Sports and Arts program: is administered at selected sites and offers specialised sports clinics and art workshops to participants free of charge.
Violence Interruption program: Intervention workers alongside LAPD.

Homies Unidos

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The delegation met with representatives of Homies Unidos which provides youth life skills and parenting programs for target families and gang at-risk and gang involved youth.
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One program is The Epiphany Project which is a 12-week educational course designed to help non-active gang members reintegrate into their communities. Upon completion of the program, Homies Unidos pays for the removal of any visible gang-related tattoos. Over the past five years, Homies Unidos has removed more than 300 gang related tattoos.
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Through Family Wellness Workshops Homies Unidos works to build mutual understanding between parents and children. To ease the struggles as young people embrace a life without violence, Homies Unidos seeks to enlist support and participation of their families. Workshops enhance relationships and communications skills to help maintain family wellness and keep families together.
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Homies Unidos participants are in a unique position to intervene and curtail the troubles of at-risk youth through leadership roles because they were once at-risk themselves.

Mayor of Downey City and Downey Police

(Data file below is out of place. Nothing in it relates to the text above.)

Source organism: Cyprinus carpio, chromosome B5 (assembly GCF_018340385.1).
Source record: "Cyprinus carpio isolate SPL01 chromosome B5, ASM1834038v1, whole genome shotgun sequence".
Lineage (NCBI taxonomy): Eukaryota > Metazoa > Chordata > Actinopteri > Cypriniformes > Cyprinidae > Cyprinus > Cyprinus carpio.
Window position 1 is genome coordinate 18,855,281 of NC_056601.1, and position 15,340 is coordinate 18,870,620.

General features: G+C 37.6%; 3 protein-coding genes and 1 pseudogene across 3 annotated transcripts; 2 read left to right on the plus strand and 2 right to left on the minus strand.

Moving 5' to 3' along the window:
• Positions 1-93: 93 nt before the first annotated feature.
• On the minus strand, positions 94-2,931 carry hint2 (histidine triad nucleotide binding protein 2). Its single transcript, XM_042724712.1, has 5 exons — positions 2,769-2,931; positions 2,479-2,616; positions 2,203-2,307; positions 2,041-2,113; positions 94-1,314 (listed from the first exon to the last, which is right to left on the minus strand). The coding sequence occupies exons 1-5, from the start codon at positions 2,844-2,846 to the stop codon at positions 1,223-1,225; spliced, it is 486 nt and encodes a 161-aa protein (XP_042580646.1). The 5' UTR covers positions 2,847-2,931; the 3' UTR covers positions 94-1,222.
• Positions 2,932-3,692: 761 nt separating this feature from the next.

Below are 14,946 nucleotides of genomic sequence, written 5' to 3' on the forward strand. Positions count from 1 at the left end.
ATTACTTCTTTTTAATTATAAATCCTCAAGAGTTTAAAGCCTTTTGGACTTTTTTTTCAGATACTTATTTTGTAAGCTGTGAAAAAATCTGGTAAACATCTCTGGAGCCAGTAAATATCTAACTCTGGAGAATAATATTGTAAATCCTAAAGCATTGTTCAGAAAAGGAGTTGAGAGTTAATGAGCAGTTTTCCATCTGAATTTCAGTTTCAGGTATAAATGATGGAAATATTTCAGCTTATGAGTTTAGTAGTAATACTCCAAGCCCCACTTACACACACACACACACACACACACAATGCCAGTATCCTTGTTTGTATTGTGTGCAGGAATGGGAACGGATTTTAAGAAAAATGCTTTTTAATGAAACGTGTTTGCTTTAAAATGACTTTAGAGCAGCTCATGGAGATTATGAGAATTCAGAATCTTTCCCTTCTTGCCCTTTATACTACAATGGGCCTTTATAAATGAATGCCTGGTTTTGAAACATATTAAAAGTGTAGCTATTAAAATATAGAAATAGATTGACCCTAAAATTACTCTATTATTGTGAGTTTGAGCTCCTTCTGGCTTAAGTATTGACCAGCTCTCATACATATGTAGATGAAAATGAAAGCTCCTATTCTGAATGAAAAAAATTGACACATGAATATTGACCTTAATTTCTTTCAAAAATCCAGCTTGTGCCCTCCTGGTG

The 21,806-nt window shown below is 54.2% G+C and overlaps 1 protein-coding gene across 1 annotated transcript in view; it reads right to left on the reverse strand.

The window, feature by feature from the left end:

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The last visit on the program was with the Mayor of Downey City and Downey Police Lieutenant Mark McDaniel, President of Gangs Out Of Downey (GOOD), who discussed the GOOD and the After School Program Information Recreation Education (ASPIRE) Programs.
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The GOOD program focuses on prevention, intervention, education, and collaboration and aims to:
Promote awareness;
Sponsor the removal of graffiti;
Support gang suppression;
Educate parents and youth in gang avoidance;
Provide interventions for youth at risk of gang involvement;
Encourage the establishment of new diversionary programs; and
Stimulate responsible behaviour through recognition.
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The City of Downey and the Downey Unified School District collaborate to administer a State grant to provide the ASPIRE program at a number of schools. ASPIRE students are provided with a daily snack from the Downey Unified School District Food Services. Homework assistance is provided for approximately one-hour per day as well as active recreation for at least 30 minutes a day. The program focuses on active engagement in activities that expand the learning from the school day and is geared to be fun and educational for both the elementary and middle school sites. Ninety six per cent of youth in City of Downey graduate from high school.

Acknowledgements

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The Delegation expresses its appreciation to the staff of Australia’s Embassies in the United States, the United Kingdom, Sweden, and Germany. The guidance of these officers was very much appreciated. Particular thanks are extended to the High Commissioner to the United Kingdom, the Hon Alexander Downer AC; Ms Lynette Wood, Ambassador to Germany; and Mr Jonathan Kenna, Ambassador to Sweden.
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The Delegation appreciated the informative briefings and assistance provided by officers of the Australian Parliament's International and Parliamentary Relations Office, the Department of Foreign Affairs and Trade, the Department of Social Services and the Department of Immigration and Border Protection.
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The Delegation was honoured to have been hosted at a lunch in Sweden by Mr Urban Ahlin, Speaker of the Swedish Parliament and Mr Johan Nissinen MP, member of the Swedish Parliament.